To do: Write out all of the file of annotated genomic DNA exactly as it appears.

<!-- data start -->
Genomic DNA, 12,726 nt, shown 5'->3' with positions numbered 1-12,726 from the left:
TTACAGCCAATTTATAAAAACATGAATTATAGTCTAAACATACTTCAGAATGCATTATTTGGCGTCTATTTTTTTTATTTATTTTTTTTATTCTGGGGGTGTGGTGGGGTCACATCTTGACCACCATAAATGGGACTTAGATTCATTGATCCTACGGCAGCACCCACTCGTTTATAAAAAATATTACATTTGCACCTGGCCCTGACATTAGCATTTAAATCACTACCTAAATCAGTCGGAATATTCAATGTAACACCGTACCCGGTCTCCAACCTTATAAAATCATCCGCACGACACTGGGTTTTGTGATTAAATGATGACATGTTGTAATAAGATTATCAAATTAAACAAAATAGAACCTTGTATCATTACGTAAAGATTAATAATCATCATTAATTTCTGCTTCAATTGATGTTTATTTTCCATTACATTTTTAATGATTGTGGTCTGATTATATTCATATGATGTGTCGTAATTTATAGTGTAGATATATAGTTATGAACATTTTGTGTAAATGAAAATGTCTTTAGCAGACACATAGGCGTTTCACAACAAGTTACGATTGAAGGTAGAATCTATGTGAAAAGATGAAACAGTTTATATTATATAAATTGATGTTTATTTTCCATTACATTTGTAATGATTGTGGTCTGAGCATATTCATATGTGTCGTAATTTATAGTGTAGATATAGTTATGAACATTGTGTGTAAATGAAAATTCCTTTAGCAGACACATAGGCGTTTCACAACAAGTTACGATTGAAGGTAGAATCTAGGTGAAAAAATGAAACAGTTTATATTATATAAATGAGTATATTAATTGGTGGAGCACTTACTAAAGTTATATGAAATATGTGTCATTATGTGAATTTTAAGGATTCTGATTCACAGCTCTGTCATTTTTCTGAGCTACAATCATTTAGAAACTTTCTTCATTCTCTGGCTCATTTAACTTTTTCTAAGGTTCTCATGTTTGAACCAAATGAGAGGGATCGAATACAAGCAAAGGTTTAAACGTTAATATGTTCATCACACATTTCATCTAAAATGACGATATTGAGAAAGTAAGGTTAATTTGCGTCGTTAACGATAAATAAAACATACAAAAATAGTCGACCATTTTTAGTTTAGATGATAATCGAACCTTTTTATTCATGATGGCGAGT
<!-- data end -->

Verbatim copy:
Genomic DNA, 12,726 nt, shown 5'->3' with positions numbered 1-12,726 from the left:
TTACAGCCAATTTATAAAAACATGAATTATAGTCTAAACATACTTCAGAATGCATTATTTGGCGTCTATTTTTTTTATTTATTTTTTTTATTCTGGGGGTGTGGTGGGGTCACATCTTGACCACCATAAATGGGACTTAGATTCATTGATCCTACGGCAGCACCCACTCGTTTATAAAAAATATTACATTTGCACCTGGCCCTGACATTAGCATTTAAATCACTACCTAAATCAGTCGGAATATTCAATGTAACACCGTACCCGGTCTCCAACCTTATAAAATCATCCGCACGACACTGGGTTTTGTGATTAAATGATGACATGTTGTAATAAGATTATCAAATTAAACAAAATAGAACCTTGTATCATTACGTAAAGATTAATAATCATCATTAATTTCTGCTTCAATTGATGTTTATTTTCCATTACATTTTTAATGATTGTGGTCTGATTATATTCATATGATGTGTCGTAATTTATAGTGTAGATATATAGTTATGAACATTTTGTGTAAATGAAAATGTCTTTAGCAGACACATAGGCGTTTCACAACAAGTTACGATTGAAGGTAGAATCTATGTGAAAAGATGAAACAGTTTATATTATATAAATTGATGTTTATTTTCCATTACATTTGTAATGATTGTGGTCTGAGCATATTCATATGTGTCGTAATTTATAGTGTAGATATAGTTATGAACATTGTGTGTAAATGAAAATTCCTTTAGCAGACACATAGGCGTTTCACAACAAGTTACGATTGAAGGTAGAATCTAGGTGAAAAAATGAAACAGTTTATATTATATAAATGAGTATATTAATTGGTGGAGCACTTACTAAAGTTATATGAAATATGTGTCATTATGTGAATTTTAAGGATTCTGATTCACAGCTCTGTCATTTTTCTGAGCTACAATCATTTAGAAACTTTCTTCATTCTCTGGCTCATTTAACTTTTTCTAAGGTTCTCATGTTTGAACCAAATGAGAGGGATCGAATACAAGCAAAGGTTTAAACGTTAATATGTTCATCACACATTTCATCTAAAATGACGATATTGAGAAAGTAAGGTTAATTTGCGTCGTTAACGATAAATAAAACATACAAAAATAGTCGACCATTTTTAGTTTAGATGATAATCGAACCTTTTTATTCATGATGGCGAGT